Canada Type and Rod McDonald working together for type education in Canada.


JOHN GIBSON started his career as an apprentice hand compositor in London. As part of his apprenticeship he enrolled in the Camberwell School of Arts and Crafts and the London School of Printing. In 1952 John immigrated to Canada where he first worked as a display compositor at the Calgary Herald. In 1956, working as a graphic designer at Howarth & Smith Typesetting in Toronto, John became the first secretary of the Society of Typographic Designers of Canada (TDC). In 1959 he formed the Montréal group of the TDC when he moved there to open an office for Cooper & Beatty typesetters.

Returning to Toronto in 1964 he co-directed the TDC Typography 64 exhibit. With his good friend Leslie (Sam) Smart he also co-directed the Graphicanada exhibit for a show in New York. He was elected president of the TDC in 1967. After a brief stint as Director of Typography at Young & Rubicam in New York he returned to Toronto in 1971. In 1976 John was elected National President of the Society of Graphic Designers of Canada (GDC).

John lectured on graphic communication at Ryerson Polytechnic University. He started a print production course with the Institute of Canadian Advertising and was later honoured by the Advertising Print Production Association with the John Gibson Scholarship Award.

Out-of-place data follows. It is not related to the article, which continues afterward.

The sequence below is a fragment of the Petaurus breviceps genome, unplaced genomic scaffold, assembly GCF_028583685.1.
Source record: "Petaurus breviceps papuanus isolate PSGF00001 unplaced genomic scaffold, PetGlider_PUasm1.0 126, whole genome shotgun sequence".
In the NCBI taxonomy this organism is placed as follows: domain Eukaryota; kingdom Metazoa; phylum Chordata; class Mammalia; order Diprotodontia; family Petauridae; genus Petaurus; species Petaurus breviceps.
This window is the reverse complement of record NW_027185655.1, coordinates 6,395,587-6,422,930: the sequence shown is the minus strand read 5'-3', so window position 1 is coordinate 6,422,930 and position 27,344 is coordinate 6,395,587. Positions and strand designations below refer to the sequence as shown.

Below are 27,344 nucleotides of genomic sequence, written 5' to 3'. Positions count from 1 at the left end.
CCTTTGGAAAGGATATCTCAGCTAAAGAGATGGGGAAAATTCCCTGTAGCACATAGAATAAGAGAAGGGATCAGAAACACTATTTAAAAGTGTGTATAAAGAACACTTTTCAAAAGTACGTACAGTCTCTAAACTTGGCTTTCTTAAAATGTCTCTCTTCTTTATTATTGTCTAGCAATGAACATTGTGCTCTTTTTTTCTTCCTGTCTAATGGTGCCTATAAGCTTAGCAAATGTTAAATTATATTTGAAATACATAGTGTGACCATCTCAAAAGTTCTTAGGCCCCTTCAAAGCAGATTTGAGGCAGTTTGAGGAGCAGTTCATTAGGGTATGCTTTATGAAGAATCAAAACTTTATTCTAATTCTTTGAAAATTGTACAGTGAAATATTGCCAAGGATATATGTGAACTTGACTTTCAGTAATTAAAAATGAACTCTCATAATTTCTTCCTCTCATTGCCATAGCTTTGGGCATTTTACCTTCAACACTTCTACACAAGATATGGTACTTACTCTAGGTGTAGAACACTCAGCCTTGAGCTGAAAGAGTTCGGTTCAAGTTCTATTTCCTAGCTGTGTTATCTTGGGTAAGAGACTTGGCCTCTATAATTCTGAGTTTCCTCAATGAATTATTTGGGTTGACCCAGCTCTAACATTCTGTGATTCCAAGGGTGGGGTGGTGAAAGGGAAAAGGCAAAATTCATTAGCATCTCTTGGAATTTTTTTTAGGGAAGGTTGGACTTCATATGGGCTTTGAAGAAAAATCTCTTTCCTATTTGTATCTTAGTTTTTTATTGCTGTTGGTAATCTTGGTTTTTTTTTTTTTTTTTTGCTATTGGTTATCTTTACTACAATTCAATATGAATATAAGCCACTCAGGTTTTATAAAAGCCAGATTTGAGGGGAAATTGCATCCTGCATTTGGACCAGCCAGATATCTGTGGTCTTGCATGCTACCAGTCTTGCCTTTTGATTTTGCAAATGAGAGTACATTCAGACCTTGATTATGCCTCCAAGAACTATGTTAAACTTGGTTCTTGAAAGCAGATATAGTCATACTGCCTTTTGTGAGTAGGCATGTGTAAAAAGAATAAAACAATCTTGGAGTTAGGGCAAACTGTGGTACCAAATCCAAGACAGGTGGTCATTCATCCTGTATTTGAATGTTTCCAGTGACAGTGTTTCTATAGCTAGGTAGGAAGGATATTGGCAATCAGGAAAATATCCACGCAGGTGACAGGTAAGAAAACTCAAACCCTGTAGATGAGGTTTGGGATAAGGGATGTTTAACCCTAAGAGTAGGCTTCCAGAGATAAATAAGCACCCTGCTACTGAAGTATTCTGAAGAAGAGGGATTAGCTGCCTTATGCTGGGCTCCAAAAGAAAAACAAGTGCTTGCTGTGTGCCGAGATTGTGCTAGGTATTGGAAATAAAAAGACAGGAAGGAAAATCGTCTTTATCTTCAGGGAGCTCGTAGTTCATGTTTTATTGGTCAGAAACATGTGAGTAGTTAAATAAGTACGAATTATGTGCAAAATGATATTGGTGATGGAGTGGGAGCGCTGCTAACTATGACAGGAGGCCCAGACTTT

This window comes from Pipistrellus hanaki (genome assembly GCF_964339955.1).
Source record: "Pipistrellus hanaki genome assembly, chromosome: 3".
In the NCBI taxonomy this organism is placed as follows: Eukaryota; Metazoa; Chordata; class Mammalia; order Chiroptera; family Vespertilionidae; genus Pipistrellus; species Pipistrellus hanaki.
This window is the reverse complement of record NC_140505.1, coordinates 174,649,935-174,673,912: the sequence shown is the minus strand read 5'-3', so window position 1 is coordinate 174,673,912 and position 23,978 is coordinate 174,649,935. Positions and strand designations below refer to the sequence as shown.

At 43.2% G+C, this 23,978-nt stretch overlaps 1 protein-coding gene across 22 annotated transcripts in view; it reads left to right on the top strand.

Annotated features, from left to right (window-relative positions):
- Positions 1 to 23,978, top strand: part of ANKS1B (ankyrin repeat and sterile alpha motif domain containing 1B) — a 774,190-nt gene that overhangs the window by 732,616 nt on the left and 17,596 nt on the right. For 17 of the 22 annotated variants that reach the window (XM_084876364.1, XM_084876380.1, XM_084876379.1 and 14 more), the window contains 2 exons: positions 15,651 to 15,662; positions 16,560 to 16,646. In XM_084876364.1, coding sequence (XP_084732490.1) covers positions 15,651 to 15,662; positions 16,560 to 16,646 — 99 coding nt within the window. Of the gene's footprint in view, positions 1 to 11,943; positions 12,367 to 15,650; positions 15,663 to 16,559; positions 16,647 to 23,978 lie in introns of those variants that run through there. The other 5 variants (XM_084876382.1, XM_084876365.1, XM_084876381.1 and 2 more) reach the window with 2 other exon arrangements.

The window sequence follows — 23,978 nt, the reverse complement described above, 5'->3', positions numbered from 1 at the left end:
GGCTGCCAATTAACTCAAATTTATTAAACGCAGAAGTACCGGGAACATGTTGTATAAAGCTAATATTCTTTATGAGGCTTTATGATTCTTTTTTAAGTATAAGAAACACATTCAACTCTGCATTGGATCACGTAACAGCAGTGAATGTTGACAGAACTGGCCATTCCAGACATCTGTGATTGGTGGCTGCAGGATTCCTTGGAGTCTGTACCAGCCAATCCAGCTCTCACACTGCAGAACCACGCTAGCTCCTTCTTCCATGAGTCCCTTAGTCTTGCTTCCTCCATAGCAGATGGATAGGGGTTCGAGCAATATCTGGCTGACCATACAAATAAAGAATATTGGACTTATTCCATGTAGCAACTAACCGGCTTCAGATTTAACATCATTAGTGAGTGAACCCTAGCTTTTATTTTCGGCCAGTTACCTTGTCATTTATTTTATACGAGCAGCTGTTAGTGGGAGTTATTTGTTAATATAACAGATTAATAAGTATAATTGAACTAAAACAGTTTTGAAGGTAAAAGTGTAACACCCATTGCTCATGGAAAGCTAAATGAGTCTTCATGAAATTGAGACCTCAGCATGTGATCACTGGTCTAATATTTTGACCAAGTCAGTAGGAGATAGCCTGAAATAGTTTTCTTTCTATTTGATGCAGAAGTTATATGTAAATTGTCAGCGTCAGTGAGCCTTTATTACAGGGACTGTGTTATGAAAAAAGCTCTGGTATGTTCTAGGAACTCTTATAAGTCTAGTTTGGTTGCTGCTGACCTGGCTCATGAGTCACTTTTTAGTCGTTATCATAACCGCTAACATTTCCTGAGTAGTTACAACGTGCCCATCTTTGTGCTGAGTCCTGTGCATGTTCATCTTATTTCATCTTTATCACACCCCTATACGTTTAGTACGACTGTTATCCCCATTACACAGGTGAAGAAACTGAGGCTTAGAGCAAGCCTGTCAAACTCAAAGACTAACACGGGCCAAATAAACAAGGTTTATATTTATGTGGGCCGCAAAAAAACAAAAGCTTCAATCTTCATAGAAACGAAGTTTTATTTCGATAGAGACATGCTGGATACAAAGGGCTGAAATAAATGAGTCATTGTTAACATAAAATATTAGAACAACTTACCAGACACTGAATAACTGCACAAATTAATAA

Why Gibson was Created

To Honour John Gibson

John Gibson FGDC (1928–2011) one of the original founders of the Society of Graphic Designers of Canada (GDC).

Help type education

All funds from the sales of Gibson go to support type education in Canada.

LICENSING awareness

Bringing awareness about licensing to students and professionals. Check out the licensing page here.



The funds are currently being distributed between these three organizations


Thank you!

The Gibson fonts would not have been possible without these people:

Rod McDonald RGD, FGDC, Type designer 

Patrick Griffin, Type designer and Producer, Canada Type

Kevin King, Producer, Canada Type

Jamie Chang, Producer, Canada Type

Gibson is reminiscent of Gotham, by H&FJ, and Museo Sans, by Exljbris, but I would say it is superior to both in many ways. It has the bold strength of Gotham, but it works way better as a body font. And it has a true italic, not just an oblique, which adds real flair and class.
— Ben Barrett-Forrest, Forrest Media